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Case based discussions
Case-based discussion: a case of misdiagnosis of primary lung malignancy
  1. Ran Wang1,
  2. Thomas Lightburn1,
  3. John Howells2,
  4. Ihssan Tahan3,
  5. Mohamad Bittar4,
  6. Lipsita Patnaik5,
  7. Reuben Tooze6,
  8. Syed B Mehdi1
  1. 1Lancashire Chest Centre, Royal Preston Hospital, Preston, UK
  2. 2Department of Radiology, Royal Preston Hospital, Preston, UK
  3. 3Department of Haematology, Royal Preston Hospital, Preston, UK
  4. 4Cardiothoracic Unit, Lancashire Cardiac Centre, Blackpool Victoria Hospital, Blackpool, UK
  5. 5Department of Histopathology, Blackpool Teaching Hospitals NHS Foundation Trust, Blackpool, UK
  6. 6Faculty of Medicine and Health, University of Leeds, Leeds, UK
  1. Correspondence to Dr Syed B Mehdi, Lancashire Chest Centre, Royal Preston Hospital, Preston PR2 9HT, UK; Syed.Mehdi{at}lthtr.nhs.uk

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TL (junior doctor), RW (respiratory specialist trainee) and SM (respiratory consultant)

A 69-year-old man was initially referred to urology outpatient clinic for investigation of frank haematuria. His medical history included transurethral resection of prostate in 2008, autoimmune hepatitis, hyperlipidaemia and hypertension. He was an active smoker with a 52 pack-year history and drinks 12 units of alcohol per week. He worked as a librarian with no history of chemical or asbestos exposure. His regular prescription included azathioprine and ursodeoxycholic acid, amlodipine, alfuzosin and finasteride. He underwent a cystoscopy which was normal. Subsequently, a CT urogram was performed which demonstrated a 48 mm mass within the left adrenal gland, suspected of malignancy; however, no primary site had been identified. A subsequent CT of the thorax and abdomen displayed a 6.5 cm diameter mass within the base of the right upper lobe on the background of emphysema, with precarinal and right hilar lymph nodes, and multiple nodules in the middle lobe and left lower lobe (figure 1A). A large left adrenal mass was again identified. On further questioning, the patient described symptoms of breathlessness and lethargy but denied any chest pain or cough. There was no history of sputum production or haemoptysis. He did, however, report loss of appetite and had lost 3 kg of weight over the previous 4 weeks.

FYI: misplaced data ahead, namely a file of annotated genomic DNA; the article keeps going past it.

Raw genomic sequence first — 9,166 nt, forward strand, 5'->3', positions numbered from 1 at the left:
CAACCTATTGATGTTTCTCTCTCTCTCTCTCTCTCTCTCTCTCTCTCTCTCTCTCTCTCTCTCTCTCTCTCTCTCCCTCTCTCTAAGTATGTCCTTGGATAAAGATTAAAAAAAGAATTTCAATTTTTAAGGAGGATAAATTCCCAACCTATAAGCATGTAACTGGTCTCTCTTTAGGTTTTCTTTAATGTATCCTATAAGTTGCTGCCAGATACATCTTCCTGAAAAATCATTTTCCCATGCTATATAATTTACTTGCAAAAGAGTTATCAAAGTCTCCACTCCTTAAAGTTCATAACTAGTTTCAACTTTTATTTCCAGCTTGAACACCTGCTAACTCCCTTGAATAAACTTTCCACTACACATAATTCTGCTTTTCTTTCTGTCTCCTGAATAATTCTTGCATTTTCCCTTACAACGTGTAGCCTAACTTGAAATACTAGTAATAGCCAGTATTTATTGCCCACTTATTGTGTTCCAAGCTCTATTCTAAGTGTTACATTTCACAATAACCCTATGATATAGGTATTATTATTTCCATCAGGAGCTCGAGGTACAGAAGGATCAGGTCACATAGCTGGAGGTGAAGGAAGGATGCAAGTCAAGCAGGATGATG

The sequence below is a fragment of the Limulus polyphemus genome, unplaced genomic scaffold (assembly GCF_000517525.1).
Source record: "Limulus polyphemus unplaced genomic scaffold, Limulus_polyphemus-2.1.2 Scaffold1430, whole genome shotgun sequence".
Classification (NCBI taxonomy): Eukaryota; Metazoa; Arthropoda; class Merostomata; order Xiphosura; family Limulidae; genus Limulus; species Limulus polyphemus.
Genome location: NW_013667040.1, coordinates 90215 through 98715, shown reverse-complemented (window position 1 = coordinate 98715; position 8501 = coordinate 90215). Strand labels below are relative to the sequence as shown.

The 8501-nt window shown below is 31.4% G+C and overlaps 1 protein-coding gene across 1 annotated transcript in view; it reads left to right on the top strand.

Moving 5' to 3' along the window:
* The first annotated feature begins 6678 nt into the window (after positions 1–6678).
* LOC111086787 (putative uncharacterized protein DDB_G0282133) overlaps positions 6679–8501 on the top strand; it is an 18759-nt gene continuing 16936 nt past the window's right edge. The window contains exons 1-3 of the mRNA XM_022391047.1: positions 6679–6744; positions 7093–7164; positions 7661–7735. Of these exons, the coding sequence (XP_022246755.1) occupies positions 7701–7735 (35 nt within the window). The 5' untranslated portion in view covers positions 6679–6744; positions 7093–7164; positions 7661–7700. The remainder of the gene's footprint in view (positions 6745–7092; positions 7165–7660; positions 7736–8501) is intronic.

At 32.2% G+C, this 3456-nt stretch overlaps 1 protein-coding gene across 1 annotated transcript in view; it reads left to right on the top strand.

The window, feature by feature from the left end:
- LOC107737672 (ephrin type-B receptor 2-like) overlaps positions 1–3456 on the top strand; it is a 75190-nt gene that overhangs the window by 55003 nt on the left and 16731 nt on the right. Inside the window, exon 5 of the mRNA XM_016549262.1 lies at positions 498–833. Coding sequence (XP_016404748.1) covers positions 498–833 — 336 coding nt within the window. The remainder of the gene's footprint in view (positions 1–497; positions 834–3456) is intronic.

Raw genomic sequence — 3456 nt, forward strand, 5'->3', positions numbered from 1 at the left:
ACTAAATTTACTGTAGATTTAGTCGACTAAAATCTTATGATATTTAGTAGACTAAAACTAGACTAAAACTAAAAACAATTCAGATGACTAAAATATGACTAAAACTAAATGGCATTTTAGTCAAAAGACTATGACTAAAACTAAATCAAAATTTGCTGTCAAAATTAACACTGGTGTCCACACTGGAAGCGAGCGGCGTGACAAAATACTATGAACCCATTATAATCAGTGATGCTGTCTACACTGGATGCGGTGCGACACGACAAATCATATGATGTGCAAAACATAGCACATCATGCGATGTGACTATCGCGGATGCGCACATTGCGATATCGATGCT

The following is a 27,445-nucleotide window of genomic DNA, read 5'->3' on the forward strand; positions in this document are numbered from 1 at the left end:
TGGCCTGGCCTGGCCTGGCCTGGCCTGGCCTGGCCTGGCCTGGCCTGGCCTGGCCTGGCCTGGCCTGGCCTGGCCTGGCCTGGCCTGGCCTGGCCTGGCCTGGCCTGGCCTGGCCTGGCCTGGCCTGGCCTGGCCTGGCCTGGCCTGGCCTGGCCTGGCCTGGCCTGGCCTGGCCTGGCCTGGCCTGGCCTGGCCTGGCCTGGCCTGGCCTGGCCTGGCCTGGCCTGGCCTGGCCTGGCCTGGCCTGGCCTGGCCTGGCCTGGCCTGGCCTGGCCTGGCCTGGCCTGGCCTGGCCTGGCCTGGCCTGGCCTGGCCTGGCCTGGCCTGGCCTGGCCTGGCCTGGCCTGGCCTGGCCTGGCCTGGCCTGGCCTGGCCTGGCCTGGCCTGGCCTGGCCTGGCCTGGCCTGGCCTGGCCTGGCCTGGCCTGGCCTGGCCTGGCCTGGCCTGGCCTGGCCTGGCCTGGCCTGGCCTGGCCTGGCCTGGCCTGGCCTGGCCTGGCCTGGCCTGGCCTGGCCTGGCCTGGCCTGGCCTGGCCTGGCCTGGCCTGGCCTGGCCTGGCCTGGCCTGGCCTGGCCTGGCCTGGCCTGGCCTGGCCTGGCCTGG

Figure 1

(A) Initial CT thorax demonstrating a 6.5 cm diameter mass within the base of the right upper lobe, small precarinal and right hilar nodes and evidence of multiple intrapulmonary nodules; (B) PET CT demonstrating large necrotic mass at right upper lobe; (C) FDG avid intrapulmonary metastasis; (D) histopathological features of lymphomatoid granulomatosis under high power microscopy (40× objective, NIKON eclipse 80i).

SM and JH (consultant chest radiologist)

With the symptoms of breathlessness and unintentional weight loss, in combination with a significant smoking history and suspicious radiological findings, metastatic bronchogenic carcinoma with a left adrenal metastasis was the most …

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